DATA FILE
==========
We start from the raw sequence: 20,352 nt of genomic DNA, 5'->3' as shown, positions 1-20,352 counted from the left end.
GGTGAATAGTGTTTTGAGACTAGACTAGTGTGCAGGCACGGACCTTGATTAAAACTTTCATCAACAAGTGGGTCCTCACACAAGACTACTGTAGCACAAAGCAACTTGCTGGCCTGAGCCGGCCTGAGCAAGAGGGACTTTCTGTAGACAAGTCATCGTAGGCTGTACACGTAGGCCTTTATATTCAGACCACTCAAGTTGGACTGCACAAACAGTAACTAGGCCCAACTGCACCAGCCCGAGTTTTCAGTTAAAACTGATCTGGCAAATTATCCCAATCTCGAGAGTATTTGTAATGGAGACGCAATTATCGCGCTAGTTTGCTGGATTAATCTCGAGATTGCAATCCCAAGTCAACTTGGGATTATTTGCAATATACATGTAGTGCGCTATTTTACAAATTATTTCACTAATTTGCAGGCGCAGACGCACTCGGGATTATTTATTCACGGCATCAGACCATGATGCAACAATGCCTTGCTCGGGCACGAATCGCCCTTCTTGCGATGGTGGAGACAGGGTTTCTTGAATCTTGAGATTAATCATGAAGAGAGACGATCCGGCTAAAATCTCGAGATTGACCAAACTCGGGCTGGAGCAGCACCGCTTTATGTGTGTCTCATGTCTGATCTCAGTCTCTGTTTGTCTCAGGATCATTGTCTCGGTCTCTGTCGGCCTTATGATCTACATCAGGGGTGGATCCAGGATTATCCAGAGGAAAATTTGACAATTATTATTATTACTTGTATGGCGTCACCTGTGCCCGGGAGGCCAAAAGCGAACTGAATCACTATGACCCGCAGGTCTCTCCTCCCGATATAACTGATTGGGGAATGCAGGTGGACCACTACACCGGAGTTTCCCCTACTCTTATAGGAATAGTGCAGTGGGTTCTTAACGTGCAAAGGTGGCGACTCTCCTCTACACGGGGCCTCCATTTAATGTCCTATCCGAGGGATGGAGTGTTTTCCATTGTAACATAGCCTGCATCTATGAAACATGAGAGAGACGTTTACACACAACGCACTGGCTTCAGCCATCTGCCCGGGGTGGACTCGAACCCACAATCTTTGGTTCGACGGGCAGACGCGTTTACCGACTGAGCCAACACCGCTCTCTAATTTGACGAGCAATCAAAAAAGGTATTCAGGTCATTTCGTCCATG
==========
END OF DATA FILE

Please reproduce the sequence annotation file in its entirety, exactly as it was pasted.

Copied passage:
We start from the raw sequence: 20,352 nt of genomic DNA, 5'->3' as shown, positions 1-20,352 counted from the left end.
GGTGAATAGTGTTTTGAGACTAGACTAGTGTGCAGGCACGGACCTTGATTAAAACTTTCATCAACAAGTGGGTCCTCACACAAGACTACTGTAGCACAAAGCAACTTGCTGGCCTGAGCCGGCCTGAGCAAGAGGGACTTTCTGTAGACAAGTCATCGTAGGCTGTACACGTAGGCCTTTATATTCAGACCACTCAAGTTGGACTGCACAAACAGTAACTAGGCCCAACTGCACCAGCCCGAGTTTTCAGTTAAAACTGATCTGGCAAATTATCCCAATCTCGAGAGTATTTGTAATGGAGACGCAATTATCGCGCTAGTTTGCTGGATTAATCTCGAGATTGCAATCCCAAGTCAACTTGGGATTATTTGCAATATACATGTAGTGCGCTATTTTACAAATTATTTCACTAATTTGCAGGCGCAGACGCACTCGGGATTATTTATTCACGGCATCAGACCATGATGCAACAATGCCTTGCTCGGGCACGAATCGCCCTTCTTGCGATGGTGGAGACAGGGTTTCTTGAATCTTGAGATTAATCATGAAGAGAGACGATCCGGCTAAAATCTCGAGATTGACCAAACTCGGGCTGGAGCAGCACCGCTTTATGTGTGTCTCATGTCTGATCTCAGTCTCTGTTTGTCTCAGGATCATTGTCTCGGTCTCTGTCGGCCTTATGATCTACATCAGGGGTGGATCCAGGATTATCCAGAGGAAAATTTGACAATTATTATTATTACTTGTATGGCGTCACCTGTGCCCGGGAGGCCAAAAGCGAACTGAATCACTATGACCCGCAGGTCTCTCCTCCCGATATAACTGATTGGGGAATGCAGGTGGACCACTACACCGGAGTTTCCCCTACTCTTATAGGAATAGTGCAGTGGGTTCTTAACGTGCAAAGGTGGCGACTCTCCTCTACACGGGGCCTCCATTTAATGTCCTATCCGAGGGATGGAGTGTTTTCCATTGTAACATAGCCTGCATCTATGAAACATGAGAGAGACGTTTACACACAACGCACTGGCTTCAGCCATCTGCCCGGGGTGGACTCGAACCCACAATCTTTGGTTCGACGGGCAGACGCGTTTACCGACTGAGCCAACACCGCTCTCTAATTTGACGAGCAATCAAAAAAGGTATTCAGGTCATTTCGTCCATG